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This review is taken from PN Review 74, Volume 16 Number 6, July - August 1990.

WITHERING Roy Fisher: Poems 1955-1987 (O.U.P.) £7.95
Peter Scupham: The Air Show (O.U.P.) £4.95
David Wright: Selected Poems (Carcanet) £4.95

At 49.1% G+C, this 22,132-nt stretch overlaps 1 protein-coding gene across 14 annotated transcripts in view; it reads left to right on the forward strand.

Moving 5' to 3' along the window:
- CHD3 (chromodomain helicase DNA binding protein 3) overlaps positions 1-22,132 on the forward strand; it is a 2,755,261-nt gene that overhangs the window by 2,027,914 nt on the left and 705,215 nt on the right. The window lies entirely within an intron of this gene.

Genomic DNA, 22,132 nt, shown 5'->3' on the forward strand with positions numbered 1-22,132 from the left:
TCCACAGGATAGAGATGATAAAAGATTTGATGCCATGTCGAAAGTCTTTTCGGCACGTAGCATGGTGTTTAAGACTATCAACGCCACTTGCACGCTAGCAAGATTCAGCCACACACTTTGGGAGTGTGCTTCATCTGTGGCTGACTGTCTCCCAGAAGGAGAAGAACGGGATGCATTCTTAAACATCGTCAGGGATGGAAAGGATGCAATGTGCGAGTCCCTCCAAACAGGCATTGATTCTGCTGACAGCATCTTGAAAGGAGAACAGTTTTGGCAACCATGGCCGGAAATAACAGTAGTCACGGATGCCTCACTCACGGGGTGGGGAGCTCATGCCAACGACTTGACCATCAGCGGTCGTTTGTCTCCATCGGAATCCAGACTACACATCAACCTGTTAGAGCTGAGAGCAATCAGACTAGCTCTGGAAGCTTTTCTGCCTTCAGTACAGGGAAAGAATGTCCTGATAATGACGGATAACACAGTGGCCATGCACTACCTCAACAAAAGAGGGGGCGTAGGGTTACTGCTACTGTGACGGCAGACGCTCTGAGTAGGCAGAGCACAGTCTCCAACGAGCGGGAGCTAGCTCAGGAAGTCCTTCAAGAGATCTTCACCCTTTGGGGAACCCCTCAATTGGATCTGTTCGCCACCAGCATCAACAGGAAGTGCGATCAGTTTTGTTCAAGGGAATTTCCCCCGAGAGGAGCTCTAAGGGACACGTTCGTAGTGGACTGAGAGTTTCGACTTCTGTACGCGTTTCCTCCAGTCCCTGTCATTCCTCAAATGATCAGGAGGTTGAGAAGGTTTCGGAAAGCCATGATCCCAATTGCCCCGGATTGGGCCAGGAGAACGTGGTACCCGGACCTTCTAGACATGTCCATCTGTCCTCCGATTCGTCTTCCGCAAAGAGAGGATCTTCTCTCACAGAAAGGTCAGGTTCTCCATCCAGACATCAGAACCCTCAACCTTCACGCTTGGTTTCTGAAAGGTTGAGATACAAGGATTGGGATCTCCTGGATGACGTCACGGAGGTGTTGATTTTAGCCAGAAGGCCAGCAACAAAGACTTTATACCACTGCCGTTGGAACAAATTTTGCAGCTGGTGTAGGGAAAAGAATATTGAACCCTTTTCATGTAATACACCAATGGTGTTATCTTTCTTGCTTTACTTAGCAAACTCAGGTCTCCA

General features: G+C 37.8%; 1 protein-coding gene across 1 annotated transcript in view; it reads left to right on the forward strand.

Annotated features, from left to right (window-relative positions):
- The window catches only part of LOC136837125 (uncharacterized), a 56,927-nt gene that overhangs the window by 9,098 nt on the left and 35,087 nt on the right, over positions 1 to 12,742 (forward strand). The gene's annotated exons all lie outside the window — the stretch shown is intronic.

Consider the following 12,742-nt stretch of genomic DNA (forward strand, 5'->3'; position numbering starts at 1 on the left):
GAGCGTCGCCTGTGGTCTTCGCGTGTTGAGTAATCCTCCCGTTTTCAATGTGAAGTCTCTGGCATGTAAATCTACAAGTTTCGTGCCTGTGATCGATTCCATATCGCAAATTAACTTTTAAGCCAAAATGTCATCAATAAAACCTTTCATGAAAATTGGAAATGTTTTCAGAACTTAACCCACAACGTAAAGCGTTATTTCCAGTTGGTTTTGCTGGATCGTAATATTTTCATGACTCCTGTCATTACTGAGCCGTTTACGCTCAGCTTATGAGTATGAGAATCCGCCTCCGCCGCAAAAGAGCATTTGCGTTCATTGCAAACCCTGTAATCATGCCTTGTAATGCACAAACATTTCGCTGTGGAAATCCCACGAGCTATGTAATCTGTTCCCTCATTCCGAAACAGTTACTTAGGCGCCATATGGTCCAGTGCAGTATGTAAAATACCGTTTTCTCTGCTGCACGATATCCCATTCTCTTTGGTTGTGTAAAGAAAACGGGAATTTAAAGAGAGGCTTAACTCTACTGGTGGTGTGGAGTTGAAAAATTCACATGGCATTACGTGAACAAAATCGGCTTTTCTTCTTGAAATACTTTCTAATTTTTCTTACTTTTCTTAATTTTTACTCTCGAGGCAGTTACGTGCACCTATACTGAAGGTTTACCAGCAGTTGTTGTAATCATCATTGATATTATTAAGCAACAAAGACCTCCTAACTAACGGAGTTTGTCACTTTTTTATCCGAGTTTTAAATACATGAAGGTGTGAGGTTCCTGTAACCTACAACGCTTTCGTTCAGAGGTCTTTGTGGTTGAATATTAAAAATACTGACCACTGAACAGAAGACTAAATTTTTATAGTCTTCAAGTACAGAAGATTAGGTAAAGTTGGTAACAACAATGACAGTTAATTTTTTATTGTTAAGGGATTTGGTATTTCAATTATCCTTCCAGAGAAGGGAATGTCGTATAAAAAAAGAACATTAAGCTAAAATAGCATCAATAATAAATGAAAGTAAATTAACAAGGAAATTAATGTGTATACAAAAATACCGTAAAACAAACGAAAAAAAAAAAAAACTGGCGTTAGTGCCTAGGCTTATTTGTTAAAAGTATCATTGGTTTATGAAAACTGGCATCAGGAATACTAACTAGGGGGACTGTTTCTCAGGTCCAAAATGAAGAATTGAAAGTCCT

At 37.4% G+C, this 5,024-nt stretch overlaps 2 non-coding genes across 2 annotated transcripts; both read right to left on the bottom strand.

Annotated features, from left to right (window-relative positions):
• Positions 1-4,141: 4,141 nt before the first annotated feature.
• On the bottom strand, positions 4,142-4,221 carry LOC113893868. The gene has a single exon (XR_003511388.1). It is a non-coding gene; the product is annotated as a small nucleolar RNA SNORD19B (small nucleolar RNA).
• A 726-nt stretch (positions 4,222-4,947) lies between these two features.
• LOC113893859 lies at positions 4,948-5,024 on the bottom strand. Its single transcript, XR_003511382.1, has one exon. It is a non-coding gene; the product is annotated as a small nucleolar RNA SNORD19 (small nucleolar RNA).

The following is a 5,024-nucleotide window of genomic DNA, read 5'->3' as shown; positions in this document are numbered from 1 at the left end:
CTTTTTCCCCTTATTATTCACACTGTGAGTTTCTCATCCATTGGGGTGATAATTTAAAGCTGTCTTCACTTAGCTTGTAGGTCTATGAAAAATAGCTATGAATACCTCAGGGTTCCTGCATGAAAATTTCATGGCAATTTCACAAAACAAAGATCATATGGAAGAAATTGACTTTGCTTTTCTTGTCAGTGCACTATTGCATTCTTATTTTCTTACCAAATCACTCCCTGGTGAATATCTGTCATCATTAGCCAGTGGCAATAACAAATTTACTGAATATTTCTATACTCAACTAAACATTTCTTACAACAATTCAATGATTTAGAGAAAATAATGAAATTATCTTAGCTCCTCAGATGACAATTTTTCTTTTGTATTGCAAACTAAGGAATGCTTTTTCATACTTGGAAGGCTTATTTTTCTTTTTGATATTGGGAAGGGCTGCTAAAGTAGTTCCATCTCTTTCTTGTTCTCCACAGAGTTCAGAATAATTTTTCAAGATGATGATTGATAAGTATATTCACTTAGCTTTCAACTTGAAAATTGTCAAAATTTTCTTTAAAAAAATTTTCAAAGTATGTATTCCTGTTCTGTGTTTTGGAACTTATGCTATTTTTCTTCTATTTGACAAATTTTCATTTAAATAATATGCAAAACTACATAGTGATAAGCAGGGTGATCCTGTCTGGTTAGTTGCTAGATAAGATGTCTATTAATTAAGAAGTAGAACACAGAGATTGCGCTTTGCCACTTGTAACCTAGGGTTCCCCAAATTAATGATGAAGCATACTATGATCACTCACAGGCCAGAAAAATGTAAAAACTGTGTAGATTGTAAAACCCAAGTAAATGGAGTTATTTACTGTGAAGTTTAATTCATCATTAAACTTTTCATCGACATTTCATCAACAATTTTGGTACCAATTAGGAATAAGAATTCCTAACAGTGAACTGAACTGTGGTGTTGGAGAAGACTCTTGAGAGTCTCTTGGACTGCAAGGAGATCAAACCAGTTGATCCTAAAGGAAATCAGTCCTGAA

Being a middle-aged poet is no enviable state. The weight of the past begins to dominate present experience, and yet the poetics of the enclosed, intense moment provide no method of dealing with any apprehension of the world as undergoing change. When it was still thought that poetry could instruct people rather than merely provide images of authentic experience, this poetic menopause was handled by assuming that one would now turn away from the idle toys of one's youth and aspire to higher things, and the confidence one can read in the later work of Milton or Jonson indicates an unexpressed belief that although ageing creates enough problems in real life it does not bring about any essential difference in the poetic act itself. With Romanticism, however, such optimism disappears, for the poet can only expect declining powers as he ages, and the act of composition becomes an elegiac regret at what has been lost or a bitter straining after that which is no longer there. This can be argued to imply a changed conception of history: the past has ceased to be something fairly like the present which can reflect the light of understanding upon it, becoming instead something which may have brought the present into existence but only drifts away from it into deeper alienation. This applies equally to the individual life, and the amount of insanity among poets of the Romantic period is an indication of how easily the history of the personality could grow irrelevant ...

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